Mark Wilber

Mark Wilber: Resistance and tolerance of salamanders to an emerging fungal pathogen

Dr. Mark Wilber, Assistant Professor in the Department of Forestry, Wildlife, and Fisheries at the University of Tennessee, discusses his recently accepted article, “Putative resistance and tolerance mechanisms have little impact on disease progression for an emerging salamander pathogen”, describes his favourite part about being ecologist, and how he got into the field. What is the background behind your paper? Hosts can defend themselves against … Continue reading Mark Wilber: Resistance and tolerance of salamanders to an emerging fungal pathogen

Collecting ticks from the vegetation using the flagging method (© University of Leipzig).

Land-use, biodiversity and zoonotic diseases

Public awareness and perception of zoonoses has dramatically increased in the last few months due to COVID-19. We invited Drs. Christian Imholt and Anna Obiegala, expert disease ecologists, to explain their perspectives on the emergence of zoonotic diseases in the context of human interference and habitat disturbance.

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Erin Sauer: toads, fevers and finding ecology

Dr Erin Sauer in Iceland (with puffin.)
Dr Erin Sauer in Iceland (with puffin.)

Dr. Erin L. Sauer is a postdoctoral researcher at the University of Wisconsin – Madison in the Forest and Wildlife Ecology Department. Her research focuses on understanding how environmental pressures and animal behaviour shape host-parasite interactions, and she recently published a paper showing that behavioural fever reduces ranaviral infection in toads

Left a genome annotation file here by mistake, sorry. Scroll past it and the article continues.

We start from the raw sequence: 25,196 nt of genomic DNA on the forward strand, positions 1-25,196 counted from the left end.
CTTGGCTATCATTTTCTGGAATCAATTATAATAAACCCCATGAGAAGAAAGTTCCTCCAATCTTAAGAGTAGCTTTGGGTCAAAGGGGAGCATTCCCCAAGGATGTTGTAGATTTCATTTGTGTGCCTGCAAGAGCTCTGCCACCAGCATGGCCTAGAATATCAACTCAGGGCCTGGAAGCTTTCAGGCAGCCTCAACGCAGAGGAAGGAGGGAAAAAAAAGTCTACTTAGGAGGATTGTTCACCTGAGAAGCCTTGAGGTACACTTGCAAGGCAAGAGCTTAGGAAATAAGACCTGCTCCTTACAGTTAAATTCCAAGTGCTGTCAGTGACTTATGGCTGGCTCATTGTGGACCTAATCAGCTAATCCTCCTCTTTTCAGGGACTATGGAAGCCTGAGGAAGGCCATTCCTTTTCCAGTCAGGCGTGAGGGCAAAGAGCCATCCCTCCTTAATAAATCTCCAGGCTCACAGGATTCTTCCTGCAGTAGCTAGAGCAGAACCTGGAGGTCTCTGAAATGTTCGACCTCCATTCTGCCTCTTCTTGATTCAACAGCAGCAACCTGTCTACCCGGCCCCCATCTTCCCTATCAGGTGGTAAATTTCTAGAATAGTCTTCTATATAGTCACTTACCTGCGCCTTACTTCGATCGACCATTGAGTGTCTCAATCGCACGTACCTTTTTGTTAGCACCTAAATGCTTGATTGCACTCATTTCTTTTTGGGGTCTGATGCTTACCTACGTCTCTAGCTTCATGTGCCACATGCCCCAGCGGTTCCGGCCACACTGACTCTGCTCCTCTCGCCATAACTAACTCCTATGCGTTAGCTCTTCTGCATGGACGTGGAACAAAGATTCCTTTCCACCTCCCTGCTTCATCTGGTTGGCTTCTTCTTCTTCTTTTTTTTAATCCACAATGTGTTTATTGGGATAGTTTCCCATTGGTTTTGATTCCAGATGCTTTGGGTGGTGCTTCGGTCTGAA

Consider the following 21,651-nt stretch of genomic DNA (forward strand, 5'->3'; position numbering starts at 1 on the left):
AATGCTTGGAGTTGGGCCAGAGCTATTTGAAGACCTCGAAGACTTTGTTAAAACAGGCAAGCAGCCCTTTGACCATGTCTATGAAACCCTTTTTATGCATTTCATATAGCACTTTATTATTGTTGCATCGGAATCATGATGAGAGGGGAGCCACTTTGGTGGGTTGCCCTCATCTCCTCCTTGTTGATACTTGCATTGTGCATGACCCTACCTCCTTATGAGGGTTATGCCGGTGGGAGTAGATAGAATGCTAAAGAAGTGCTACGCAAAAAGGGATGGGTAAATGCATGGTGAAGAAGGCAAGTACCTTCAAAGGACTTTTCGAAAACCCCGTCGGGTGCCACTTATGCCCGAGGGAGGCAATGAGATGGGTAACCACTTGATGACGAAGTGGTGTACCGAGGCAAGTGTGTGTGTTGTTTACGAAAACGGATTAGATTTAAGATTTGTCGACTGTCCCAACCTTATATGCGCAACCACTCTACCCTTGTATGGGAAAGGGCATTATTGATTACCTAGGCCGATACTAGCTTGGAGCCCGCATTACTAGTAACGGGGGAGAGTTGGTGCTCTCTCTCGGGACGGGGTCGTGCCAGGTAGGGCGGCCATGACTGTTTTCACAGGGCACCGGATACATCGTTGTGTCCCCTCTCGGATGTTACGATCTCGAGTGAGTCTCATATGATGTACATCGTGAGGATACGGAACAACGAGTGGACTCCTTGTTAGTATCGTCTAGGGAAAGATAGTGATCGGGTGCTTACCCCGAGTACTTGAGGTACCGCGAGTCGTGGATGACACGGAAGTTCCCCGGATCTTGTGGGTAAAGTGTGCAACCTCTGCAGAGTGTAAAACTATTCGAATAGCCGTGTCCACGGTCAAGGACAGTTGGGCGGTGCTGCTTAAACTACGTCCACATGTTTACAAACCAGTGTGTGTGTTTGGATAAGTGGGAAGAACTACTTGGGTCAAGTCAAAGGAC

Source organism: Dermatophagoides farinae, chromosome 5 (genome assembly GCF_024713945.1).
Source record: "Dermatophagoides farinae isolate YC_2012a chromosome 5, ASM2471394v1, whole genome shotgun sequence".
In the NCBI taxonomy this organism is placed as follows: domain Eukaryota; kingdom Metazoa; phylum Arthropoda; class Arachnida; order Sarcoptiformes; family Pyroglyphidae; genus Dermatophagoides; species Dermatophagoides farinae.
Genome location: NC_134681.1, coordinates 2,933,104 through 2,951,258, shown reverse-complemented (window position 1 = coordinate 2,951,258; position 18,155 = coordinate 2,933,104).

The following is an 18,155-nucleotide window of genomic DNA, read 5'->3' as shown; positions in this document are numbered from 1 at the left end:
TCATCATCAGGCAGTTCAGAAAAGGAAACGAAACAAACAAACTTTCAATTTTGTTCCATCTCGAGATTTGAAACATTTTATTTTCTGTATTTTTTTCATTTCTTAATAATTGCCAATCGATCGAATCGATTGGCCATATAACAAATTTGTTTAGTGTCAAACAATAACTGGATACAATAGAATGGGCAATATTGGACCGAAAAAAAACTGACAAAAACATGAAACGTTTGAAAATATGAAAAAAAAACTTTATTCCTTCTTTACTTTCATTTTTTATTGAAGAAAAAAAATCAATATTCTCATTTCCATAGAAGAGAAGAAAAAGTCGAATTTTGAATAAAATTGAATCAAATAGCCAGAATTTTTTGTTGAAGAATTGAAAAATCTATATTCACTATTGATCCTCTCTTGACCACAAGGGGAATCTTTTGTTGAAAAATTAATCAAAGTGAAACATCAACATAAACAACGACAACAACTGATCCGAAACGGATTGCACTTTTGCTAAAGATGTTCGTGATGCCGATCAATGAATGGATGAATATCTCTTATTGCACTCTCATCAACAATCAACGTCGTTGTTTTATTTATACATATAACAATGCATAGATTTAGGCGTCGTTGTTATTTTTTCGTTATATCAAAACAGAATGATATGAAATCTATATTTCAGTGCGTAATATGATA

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Luke Wilde

Mountains, mice and the impacts of infection

In this Insight, Luke Wilde talks about his new paper, varying costs of infection, extreme environments and taking a metabolic lab in to the field.

Specifically, we showed that the effects of an infection can be greatly heightened if the host exists in a consistently stressful environment, and if the investigators use current, relevant metrics of performance and fitness.

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